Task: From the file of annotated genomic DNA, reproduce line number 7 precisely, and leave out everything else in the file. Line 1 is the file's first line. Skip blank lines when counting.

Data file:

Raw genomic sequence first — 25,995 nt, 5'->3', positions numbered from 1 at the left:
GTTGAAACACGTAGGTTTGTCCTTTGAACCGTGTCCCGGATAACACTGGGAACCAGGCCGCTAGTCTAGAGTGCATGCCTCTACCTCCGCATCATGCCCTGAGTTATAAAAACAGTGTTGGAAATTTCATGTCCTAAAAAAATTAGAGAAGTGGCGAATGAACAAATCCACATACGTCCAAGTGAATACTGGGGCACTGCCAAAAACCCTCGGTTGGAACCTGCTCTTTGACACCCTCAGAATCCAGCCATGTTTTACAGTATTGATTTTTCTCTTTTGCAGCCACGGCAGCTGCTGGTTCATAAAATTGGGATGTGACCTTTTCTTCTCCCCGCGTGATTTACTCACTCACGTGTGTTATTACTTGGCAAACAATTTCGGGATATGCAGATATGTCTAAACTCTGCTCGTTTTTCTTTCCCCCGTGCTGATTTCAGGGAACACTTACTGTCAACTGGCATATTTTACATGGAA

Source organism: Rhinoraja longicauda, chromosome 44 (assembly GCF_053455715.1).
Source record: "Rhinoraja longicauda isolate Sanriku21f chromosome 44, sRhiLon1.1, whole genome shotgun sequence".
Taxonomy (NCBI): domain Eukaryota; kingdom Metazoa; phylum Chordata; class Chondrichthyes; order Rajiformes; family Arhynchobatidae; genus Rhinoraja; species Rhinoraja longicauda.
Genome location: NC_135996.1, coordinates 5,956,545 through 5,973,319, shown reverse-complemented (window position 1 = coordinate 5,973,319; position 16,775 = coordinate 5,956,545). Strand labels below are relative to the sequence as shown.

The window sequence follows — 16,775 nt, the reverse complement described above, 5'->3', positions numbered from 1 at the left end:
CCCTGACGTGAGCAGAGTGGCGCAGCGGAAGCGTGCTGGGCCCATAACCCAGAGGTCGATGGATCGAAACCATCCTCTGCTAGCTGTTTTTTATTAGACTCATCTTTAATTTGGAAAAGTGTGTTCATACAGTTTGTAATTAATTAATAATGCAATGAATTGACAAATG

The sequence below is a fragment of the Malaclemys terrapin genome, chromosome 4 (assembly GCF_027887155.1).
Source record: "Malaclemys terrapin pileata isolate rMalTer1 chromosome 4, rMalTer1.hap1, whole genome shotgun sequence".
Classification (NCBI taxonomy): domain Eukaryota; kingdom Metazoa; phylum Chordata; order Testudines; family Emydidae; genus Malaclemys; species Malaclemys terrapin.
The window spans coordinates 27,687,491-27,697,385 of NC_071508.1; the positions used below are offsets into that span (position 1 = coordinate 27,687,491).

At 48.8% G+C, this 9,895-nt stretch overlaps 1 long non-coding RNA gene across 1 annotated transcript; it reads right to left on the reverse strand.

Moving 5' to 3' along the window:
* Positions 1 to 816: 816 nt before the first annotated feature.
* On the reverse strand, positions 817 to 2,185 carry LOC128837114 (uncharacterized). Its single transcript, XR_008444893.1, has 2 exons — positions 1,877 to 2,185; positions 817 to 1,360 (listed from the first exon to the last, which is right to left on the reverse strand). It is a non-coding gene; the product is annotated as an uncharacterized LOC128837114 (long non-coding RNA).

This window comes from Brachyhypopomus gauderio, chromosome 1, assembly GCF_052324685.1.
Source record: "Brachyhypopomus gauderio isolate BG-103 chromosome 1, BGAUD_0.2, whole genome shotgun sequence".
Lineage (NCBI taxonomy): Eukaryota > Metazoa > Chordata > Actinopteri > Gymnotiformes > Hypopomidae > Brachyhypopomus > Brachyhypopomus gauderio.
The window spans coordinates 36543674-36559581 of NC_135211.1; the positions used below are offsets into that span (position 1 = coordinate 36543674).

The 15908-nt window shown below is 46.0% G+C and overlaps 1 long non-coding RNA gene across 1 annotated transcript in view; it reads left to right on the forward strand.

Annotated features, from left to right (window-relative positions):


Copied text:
The window sequence follows — 16,775 nt, the reverse complement described above, 5'->3', positions numbered from 1 at the left end: